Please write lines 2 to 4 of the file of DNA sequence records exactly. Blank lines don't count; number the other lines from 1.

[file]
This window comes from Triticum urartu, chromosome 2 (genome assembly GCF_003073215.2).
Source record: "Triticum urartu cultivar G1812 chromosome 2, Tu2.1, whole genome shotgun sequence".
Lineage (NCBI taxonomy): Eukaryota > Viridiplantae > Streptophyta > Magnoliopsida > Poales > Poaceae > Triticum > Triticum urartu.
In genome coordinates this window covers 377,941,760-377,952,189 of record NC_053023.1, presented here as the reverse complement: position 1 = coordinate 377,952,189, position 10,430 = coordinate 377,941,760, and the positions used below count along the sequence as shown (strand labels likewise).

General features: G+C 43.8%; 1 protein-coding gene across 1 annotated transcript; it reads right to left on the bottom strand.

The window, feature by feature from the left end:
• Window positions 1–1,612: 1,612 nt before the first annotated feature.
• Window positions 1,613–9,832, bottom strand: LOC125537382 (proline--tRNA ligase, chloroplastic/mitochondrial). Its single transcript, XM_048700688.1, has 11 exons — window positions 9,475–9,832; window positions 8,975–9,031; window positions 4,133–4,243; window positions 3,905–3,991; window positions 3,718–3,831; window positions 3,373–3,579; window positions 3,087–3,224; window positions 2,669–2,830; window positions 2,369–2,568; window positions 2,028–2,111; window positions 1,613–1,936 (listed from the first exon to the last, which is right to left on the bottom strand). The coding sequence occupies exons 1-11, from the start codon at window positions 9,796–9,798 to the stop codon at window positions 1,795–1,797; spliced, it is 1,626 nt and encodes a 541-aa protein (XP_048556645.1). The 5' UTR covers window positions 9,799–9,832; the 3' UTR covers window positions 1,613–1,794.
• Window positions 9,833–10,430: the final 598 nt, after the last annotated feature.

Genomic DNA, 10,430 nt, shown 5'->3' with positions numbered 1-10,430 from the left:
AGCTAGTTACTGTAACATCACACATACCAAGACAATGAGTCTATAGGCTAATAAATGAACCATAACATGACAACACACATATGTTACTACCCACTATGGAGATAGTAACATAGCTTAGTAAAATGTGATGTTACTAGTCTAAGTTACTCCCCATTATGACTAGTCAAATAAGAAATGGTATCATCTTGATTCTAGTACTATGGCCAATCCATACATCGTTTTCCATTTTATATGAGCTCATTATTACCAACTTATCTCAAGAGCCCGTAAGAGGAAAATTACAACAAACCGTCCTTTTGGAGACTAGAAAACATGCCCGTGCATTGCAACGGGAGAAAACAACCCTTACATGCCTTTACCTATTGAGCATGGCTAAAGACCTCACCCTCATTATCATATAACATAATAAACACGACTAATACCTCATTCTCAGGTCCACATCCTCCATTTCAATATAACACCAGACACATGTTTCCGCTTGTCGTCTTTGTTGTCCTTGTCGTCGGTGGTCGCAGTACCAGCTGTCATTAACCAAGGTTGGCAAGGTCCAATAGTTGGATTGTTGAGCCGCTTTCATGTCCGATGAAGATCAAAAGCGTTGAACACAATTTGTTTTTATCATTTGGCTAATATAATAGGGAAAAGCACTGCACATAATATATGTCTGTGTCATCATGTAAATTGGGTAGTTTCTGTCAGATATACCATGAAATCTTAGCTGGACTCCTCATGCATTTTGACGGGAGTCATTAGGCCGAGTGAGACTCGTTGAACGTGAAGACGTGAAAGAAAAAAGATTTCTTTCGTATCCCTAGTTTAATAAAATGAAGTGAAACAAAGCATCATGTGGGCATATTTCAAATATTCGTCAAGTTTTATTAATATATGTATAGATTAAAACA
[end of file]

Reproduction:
Source record: "Triticum urartu cultivar G1812 chromosome 2, Tu2.1, whole genome shotgun sequence".
Lineage (NCBI taxonomy): Eukaryota > Viridiplantae > Streptophyta > Magnoliopsida > Poales > Poaceae > Triticum > Triticum urartu.
In genome coordinates this window covers 377,941,760-377,952,189 of record NC_053023.1, presented here as the reverse complement: position 1 = coordinate 377,952,189, position 10,430 = coordinate 377,941,760, and the positions used below count along the sequence as shown (strand labels likewise).